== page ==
Tuesday, February 16, 2021

Space 1979: The other one that’s supposed to be the worst movie ever


Title: Troll 2 aka Goblins

What Year?: 1989 (filming)/ 1990 (US release)

Classification: Weird Sequel/ Improbable Experiment

Rating: For Crying Out Loud!!! (2/5)


If there’s one thing people who know me don’t “get” when it comes to movies, it’s that I very rarely seek out movies just for being “bad”. No matter how notorious a given movie may be, I usually don’t watch it unless there is something about it that interests me on a deeper level. In hindsight, this feature has reflected that, to the extent that the occasional movie on others’ “worst” lists have ended up here more or less by chance. I planned to review Plan 9 From Outer Space before deciding on the form of this feature; I watched Space Mutiny as a suggestion; and I encountered Mac And Me in the wild all the way back in the 1990s. This time around, I’m back with one that has been widely listed as the “worst” movie ever, fittingly about as old now as Plan 9 was when it was released, and I’m doing it now simply because it came into my hands along with something else. Here is Troll 2, everyone else’s idea of the worst movie ever made.

Our story begins with a grandfather reading a young boy a bedtime story about goblins, a scene which ends with the revelation that the grandfather is dead. In short order, we meet the family, a bland mother and father and a sister, plus her boyfriend, who won’t choose between her and his sketchy friends. We also learn that the whole family is ready to go to a town called Nilbog. They get a more than warm welcome, but the grandfather appears to warn the boy not to trust them and especially not to accept the food they offer. Meanwhile, the boyfriend tries to make up for the couple’s latest fight by following in an RV he has somehow gotten hold of, with his friends still along for the ride. Soon after the second group reaches town, the dorkiest of the friends ventures out on his own and discovers the town’s secret: The inhabitants are really goblins, who have renounced eating meat at the command of a self-declared pagan priestess. But rather than leave humans alone, they are giving their visitors potions that turn them into plants and then eating them, as revealed in the movie’s most notorious scene… and all this is in the first 33 minutes of a 94-minute running time. Then there’s still an hour left! OH MY GAAWWD!!!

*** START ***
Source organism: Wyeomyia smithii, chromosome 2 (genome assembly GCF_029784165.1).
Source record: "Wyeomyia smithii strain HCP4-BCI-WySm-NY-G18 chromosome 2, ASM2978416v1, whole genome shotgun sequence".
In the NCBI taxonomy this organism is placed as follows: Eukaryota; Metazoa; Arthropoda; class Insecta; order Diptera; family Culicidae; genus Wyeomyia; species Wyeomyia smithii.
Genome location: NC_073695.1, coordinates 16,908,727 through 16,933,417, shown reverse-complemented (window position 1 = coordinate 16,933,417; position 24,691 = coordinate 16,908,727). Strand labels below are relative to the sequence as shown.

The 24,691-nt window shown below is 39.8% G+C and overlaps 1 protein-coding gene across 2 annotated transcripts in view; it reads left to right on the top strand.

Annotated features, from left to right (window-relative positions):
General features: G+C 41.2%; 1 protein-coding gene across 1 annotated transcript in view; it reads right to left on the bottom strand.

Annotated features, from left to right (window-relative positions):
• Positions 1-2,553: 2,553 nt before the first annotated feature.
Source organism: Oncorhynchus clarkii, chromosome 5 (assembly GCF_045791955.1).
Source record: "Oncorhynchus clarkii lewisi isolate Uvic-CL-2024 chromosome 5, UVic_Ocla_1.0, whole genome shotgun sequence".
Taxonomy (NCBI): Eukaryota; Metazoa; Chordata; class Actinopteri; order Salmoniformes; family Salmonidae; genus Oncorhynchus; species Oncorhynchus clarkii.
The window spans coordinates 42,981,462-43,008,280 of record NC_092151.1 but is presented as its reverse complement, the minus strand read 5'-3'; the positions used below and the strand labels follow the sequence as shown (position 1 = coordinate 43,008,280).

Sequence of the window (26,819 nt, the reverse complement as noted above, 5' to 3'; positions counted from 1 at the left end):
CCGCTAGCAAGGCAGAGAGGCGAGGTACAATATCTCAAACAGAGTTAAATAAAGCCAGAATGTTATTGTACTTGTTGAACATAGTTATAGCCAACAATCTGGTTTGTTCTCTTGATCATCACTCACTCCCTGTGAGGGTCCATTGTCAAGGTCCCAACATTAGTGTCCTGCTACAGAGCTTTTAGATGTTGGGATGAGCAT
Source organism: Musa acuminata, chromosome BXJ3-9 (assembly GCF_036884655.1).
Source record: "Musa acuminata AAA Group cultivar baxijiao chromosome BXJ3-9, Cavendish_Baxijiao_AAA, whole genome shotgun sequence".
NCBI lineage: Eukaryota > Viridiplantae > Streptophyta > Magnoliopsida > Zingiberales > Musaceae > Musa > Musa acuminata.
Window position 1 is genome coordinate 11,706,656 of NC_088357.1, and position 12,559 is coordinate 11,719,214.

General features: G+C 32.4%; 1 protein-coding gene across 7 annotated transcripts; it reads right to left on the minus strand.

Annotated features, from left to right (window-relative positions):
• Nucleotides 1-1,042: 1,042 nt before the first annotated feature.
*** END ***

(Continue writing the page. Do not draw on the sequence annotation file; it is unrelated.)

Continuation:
Troll 2 was an Italian/ American production from the company Filmirage, written and directed by Claudio Fragasso under the original title “Goblins”. The story was reportedly suggested by Fragasso’s spouse as a satire of vegetarians. In US release, the film was retitled Troll 2, after a 1986 film by Charles Band and the chronic offenders at Empire Pictures. While Filmirage producer Michael D’Amato was involved with the earlier film, both films and several others released with the Troll name are agreed to be unrelated. It is also unclear whether D’Amato either knew or approved of the Troll 2 title. The filming took place in Utah, with a mainly American cast that included the relatively accomplished Connie Young as the sister and author Deborah Reed as the villainess Creedence. Child actor Michael Stephenson went on to modest success as a writer and director, including a documentary Best Worst Movie about Troll 2.

For my personal experiences, it should go without saying that I heard of this one a long way back. I suppose what finally brought me to it was going through a multipack that included The Dungeonmaster and Creepers, one of the films known as Troll 3. (I will not acknowledge the title of the latter movie on the disc set, which is even more irrelevant than the “Troll” name.) That at least got me interested in the actual Empire Troll, which turned out to be relatively difficult to obtain without Troll 2, and that in itself should be enough said about the relative quality of the films. If I had bought any of the “series” packs then and there, I would probably have watched Troll and set the other movie aside indefinitely. Instead, I got a disc with both movies from Netflix, and I knew there was no way I was going to wait or pay to have it again. So I threw on Troll 2, and my immediate reaction was that I didn’t see what the big deal was. Yes, it’s bad, but I saw no reason for its notoriety (Creepers is certainly no better), at least up to the scene everyone knows about. But we can get back to that.